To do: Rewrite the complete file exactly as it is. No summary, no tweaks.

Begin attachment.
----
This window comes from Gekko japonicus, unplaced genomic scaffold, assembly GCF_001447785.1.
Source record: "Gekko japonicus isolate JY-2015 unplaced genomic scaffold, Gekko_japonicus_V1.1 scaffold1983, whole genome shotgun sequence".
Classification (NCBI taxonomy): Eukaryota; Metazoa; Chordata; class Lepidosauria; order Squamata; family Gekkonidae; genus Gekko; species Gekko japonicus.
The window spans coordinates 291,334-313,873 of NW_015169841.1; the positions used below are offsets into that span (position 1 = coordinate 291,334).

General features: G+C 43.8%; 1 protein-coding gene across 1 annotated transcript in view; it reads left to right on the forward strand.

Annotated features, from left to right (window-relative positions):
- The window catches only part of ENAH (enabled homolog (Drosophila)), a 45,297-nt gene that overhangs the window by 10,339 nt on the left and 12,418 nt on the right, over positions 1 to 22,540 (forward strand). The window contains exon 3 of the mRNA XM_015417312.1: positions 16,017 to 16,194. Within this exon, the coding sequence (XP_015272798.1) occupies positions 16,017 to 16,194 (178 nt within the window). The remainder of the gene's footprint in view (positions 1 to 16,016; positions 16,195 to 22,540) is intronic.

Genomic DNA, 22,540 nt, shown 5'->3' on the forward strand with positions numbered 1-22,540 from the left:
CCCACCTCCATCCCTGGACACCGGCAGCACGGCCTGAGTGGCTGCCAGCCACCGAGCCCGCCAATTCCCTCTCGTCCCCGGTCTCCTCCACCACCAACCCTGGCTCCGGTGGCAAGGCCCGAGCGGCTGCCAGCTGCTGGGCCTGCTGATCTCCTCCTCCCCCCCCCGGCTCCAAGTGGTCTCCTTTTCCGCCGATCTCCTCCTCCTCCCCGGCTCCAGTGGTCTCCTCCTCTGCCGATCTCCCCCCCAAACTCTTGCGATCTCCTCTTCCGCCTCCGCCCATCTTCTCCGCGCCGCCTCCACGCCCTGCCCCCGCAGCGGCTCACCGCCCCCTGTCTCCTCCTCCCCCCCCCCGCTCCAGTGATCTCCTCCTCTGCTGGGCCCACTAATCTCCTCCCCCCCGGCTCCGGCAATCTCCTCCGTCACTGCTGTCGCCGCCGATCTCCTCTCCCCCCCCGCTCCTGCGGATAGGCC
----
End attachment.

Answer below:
This window comes from Gekko japonicus, unplaced genomic scaffold, assembly GCF_001447785.1.
Source record: "Gekko japonicus isolate JY-2015 unplaced genomic scaffold, Gekko_japonicus_V1.1 scaffold1983, whole genome shotgun sequence".
Classification (NCBI taxonomy): Eukaryota; Metazoa; Chordata; class Lepidosauria; order Squamata; family Gekkonidae; genus Gekko; species Gekko japonicus.
The window spans coordinates 291,334-313,873 of NW_015169841.1; the positions used below are offsets into that span (position 1 = coordinate 291,334).

General features: G+C 43.8%; 1 protein-coding gene across 1 annotated transcript in view; it reads left to right on the forward strand.

Annotated features, from left to right (window-relative positions):
- The window catches only part of ENAH (enabled homolog (Drosophila)), a 45,297-nt gene that overhangs the window by 10,339 nt on the left and 12,418 nt on the right, over positions 1 to 22,540 (forward strand). The window contains exon 3 of the mRNA XM_015417312.1: positions 16,017 to 16,194. Within this exon, the coding sequence (XP_015272798.1) occupies positions 16,017 to 16,194 (178 nt within the window). The remainder of the gene's footprint in view (positions 1 to 16,016; positions 16,195 to 22,540) is intronic.

Genomic DNA, 22,540 nt, shown 5'->3' on the forward strand with positions numbered 1-22,540 from the left:
CCCACCTCCATCCCTGGACACCGGCAGCACGGCCTGAGTGGCTGCCAGCCACCGAGCCCGCCAATTCCCTCTCGTCCCCGGTCTCCTCCACCACCAACCCTGGCTCCGGTGGCAAGGCCCGAGCGGCTGCCAGCTGCTGGGCCTGCTGATCTCCTCCTCCCCCCCCCGGCTCCAAGTGGTCTCCTTTTCCGCCGATCTCCTCCTCCTCCCCGGCTCCAGTGGTCTCCTCCTCTGCCGATCTCCCCCCCAAACTCTTGCGATCTCCTCTTCCGCCTCCGCCCATCTTCTCCGCGCCGCCTCCACGCCCTGCCCCCGCAGCGGCTCACCGCCCCCTGTCTCCTCCTCCCCCCCCCCGCTCCAGTGATCTCCTCCTCTGCTGGGCCCACTAATCTCCTCCCCCCCGGCTCCGGCAATCTCCTCCGTCACTGCTGTCGCCGCCGATCTCCTCTCCCCCCCCGCTCCTGCGGATAGGCC